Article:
Seasonal Flows in the Central Mountains of Hale Crater
NASA/JPL/University of Arizona
Seasonal Flows in the Central Mountains of Hale Crater
ESP_040170_1440  Science Theme: Mass Wasting Processes
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Recurring slope lineae (RSL) are active flows on warm Martian slopes that might be caused by seeping water. One of the most active sites known on Mars in in the central peaks (uplifted mountains of deep bedrock) of Hale Crater.

This image shows RSL extending downhill from bedrock cliffs, mostly towards the northwest (upper left). This image was acquired in middle summer when RSL are most active in the southern mid latitudes.

The RSL in Hale have an unusually “reddish” color compared to most RSL, perhaps due to oxidized iron compounds, like rust. Since HiRISE color is shifted to infra-red wavelengths, they are actually especially bright the near-infrared just beyond the range of human vision.

The Hale RSL are also unusual because they began activity much earlier than most RSL sites in the middle southern latitudes, and were well-developed in the early spring (see ESP_038073_1440). If seeping water causes RSL in Hale crater, it must be rich in salts to lower its freezing point significantly below the freezing point of pure water.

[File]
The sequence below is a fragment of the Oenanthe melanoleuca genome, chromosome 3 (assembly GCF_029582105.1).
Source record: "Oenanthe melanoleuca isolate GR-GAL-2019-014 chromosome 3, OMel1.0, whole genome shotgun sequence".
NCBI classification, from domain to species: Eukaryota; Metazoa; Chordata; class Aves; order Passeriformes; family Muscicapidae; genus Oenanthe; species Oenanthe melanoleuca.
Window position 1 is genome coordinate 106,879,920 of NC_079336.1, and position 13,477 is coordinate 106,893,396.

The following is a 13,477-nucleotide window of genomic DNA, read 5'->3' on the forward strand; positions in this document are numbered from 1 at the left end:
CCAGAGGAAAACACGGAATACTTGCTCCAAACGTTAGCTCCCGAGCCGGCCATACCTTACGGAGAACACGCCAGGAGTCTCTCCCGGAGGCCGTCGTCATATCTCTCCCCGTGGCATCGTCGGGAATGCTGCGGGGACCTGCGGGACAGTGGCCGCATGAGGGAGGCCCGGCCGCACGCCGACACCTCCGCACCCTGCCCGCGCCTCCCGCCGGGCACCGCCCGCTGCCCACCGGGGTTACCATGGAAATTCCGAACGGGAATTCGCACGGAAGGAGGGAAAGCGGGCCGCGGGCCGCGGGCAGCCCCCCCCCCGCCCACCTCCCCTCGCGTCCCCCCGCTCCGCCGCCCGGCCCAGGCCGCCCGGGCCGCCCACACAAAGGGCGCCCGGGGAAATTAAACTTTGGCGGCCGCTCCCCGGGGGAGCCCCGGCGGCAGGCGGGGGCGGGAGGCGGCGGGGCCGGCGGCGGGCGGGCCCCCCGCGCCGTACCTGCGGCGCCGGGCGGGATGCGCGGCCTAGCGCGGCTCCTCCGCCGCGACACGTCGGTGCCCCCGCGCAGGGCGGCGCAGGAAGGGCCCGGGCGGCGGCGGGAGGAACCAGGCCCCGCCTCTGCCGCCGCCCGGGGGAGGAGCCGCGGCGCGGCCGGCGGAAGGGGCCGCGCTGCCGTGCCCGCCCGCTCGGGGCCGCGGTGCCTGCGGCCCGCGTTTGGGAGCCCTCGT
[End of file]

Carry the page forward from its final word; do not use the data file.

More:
Written by: Alfred McEwen (audio: Tre Gibbs)   (8 April 2015)

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Acquisition date
20 February 2015

Local Mars time:
14:35

Latitude (centered)
-35.667°

Longitude (East)
323.483°

Range to target site
258.1 km (161.3 miles)

Original image scale range
25.8 cm/pixel (with 1 x 1 binning) so objects ~77 cm across are resolved

Map projected scale
25 cm/pixel and North is up

Map projection
Equirectangular

Emission angle:
7.1°

Phase angle:
42.9°

Solar incidence angle
36°, with the Sun about 54° above the horizon

Solar longitude
294.9°, Northern Winter

North azimuth:
96°

Sub-solar azimuth:
15.5°
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NASA/JPL/University of Arizona



Postscript
For information about NASA and agency programs on the Web, visit: http://www.nasa.gov. NASA's Jet Propulsion Laboratory, a division of the California Institute of Technology in Pasadena, Calif., manages the Mars Reconnaissance Orbiter for NASA's Science Mission Directorate, Washington. Lockheed Martin Space Systems is the prime contractor for the project and built the spacecraft. The HiRISE camera was built by Ball Aerospace and Technology Corporation and is operated by the University of Arizona. The image data were processed using the U.S. Geological Survey’s ISIS3 software.